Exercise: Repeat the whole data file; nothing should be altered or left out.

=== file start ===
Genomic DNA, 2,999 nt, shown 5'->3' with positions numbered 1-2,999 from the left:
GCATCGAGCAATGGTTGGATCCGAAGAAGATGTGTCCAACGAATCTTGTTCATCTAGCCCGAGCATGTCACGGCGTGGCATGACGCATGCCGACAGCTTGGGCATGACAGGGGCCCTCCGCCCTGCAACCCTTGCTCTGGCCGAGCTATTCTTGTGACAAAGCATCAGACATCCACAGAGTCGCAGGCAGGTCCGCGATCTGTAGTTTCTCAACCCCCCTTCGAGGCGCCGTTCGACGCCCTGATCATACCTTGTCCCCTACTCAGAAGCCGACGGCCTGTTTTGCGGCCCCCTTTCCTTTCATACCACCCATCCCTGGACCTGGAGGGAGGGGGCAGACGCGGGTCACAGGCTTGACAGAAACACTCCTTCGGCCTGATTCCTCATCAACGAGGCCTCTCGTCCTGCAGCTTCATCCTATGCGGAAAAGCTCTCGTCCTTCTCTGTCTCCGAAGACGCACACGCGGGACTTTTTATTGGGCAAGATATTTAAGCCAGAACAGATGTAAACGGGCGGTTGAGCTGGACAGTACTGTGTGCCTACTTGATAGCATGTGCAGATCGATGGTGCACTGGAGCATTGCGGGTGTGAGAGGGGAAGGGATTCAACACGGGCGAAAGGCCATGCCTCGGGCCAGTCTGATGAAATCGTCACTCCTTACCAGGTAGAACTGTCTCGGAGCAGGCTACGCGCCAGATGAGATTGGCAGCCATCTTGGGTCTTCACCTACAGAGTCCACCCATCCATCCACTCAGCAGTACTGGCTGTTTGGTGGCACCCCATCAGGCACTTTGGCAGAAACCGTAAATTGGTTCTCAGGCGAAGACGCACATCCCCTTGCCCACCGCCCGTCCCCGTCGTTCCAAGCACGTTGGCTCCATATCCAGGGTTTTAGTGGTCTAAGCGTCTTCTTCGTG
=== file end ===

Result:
Genomic DNA, 2,999 nt, shown 5'->3' with positions numbered 1-2,999 from the left:
GCATCGAGCAATGGTTGGATCCGAAGAAGATGTGTCCAACGAATCTTGTTCATCTAGCCCGAGCATGTCACGGCGTGGCATGACGCATGCCGACAGCTTGGGCATGACAGGGGCCCTCCGCCCTGCAACCCTTGCTCTGGCCGAGCTATTCTTGTGACAAAGCATCAGACATCCACAGAGTCGCAGGCAGGTCCGCGATCTGTAGTTTCTCAACCCCCCTTCGAGGCGCCGTTCGACGCCCTGATCATACCTTGTCCCCTACTCAGAAGCCGACGGCCTGTTTTGCGGCCCCCTTTCCTTTCATACCACCCATCCCTGGACCTGGAGGGAGGGGGCAGACGCGGGTCACAGGCTTGACAGAAACACTCCTTCGGCCTGATTCCTCATCAACGAGGCCTCTCGTCCTGCAGCTTCATCCTATGCGGAAAAGCTCTCGTCCTTCTCTGTCTCCGAAGACGCACACGCGGGACTTTTTATTGGGCAAGATATTTAAGCCAGAACAGATGTAAACGGGCGGTTGAGCTGGACAGTACTGTGTGCCTACTTGATAGCATGTGCAGATCGATGGTGCACTGGAGCATTGCGGGTGTGAGAGGGGAAGGGATTCAACACGGGCGAAAGGCCATGCCTCGGGCCAGTCTGATGAAATCGTCACTCCTTACCAGGTAGAACTGTCTCGGAGCAGGCTACGCGCCAGATGAGATTGGCAGCCATCTTGGGTCTTCACCTACAGAGTCCACCCATCCATCCACTCAGCAGTACTGGCTGTTTGGTGGCACCCCATCAGGCACTTTGGCAGAAACCGTAAATTGGTTCTCAGGCGAAGACGCACATCCCCTTGCCCACCGCCCGTCCCCGTCGTTCCAAGCACGTTGGCTCCATATCCAGGGTTTTAGTGGTCTAAGCGTCTTCTTCGTG